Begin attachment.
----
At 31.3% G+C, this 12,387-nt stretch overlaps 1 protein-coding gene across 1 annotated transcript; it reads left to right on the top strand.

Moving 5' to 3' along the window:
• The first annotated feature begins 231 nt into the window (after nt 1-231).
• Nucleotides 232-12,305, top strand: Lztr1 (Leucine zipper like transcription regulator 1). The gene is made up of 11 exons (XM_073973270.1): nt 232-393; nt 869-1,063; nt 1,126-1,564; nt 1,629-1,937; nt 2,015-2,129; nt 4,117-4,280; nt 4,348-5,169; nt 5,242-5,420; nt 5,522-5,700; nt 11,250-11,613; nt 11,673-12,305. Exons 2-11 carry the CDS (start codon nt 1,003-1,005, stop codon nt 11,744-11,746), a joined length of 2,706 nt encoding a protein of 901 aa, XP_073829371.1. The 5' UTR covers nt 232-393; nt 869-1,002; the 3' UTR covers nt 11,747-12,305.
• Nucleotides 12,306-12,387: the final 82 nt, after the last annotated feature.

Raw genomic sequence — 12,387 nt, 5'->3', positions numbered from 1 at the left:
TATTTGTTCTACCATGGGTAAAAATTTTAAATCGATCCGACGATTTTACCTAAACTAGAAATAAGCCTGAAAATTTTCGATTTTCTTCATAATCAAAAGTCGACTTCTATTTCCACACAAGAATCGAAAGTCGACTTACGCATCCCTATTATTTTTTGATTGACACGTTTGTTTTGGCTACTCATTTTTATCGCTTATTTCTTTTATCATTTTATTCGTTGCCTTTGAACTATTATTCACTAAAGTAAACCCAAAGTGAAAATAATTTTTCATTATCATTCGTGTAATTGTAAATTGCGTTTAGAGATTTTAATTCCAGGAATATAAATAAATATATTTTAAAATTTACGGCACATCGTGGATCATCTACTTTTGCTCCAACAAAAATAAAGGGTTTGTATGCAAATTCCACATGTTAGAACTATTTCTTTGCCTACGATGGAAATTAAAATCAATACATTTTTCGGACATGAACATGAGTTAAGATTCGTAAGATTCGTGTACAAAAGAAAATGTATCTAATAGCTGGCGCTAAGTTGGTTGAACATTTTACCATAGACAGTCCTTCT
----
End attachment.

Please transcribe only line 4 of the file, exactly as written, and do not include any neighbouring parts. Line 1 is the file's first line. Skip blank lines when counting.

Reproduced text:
• Nucleotides 232-12,305, top strand: Lztr1 (Leucine zipper like transcription regulator 1). The gene is made up of 11 exons (XM_073973270.1): nt 232-393; nt 869-1,063; nt 1,126-1,564; nt 1,629-1,937; nt 2,015-2,129; nt 4,117-4,280; nt 4,348-5,169; nt 5,242-5,420; nt 5,522-5,700; nt 11,250-11,613; nt 11,673-12,305. Exons 2-11 carry the CDS (start codon nt 1,003-1,005, stop codon nt 11,744-11,746), a joined length of 2,706 nt encoding a protein of 901 aa, XP_073829371.1. The 5' UTR covers nt 232-393; nt 869-1,002; the 3' UTR covers nt 11,747-12,305.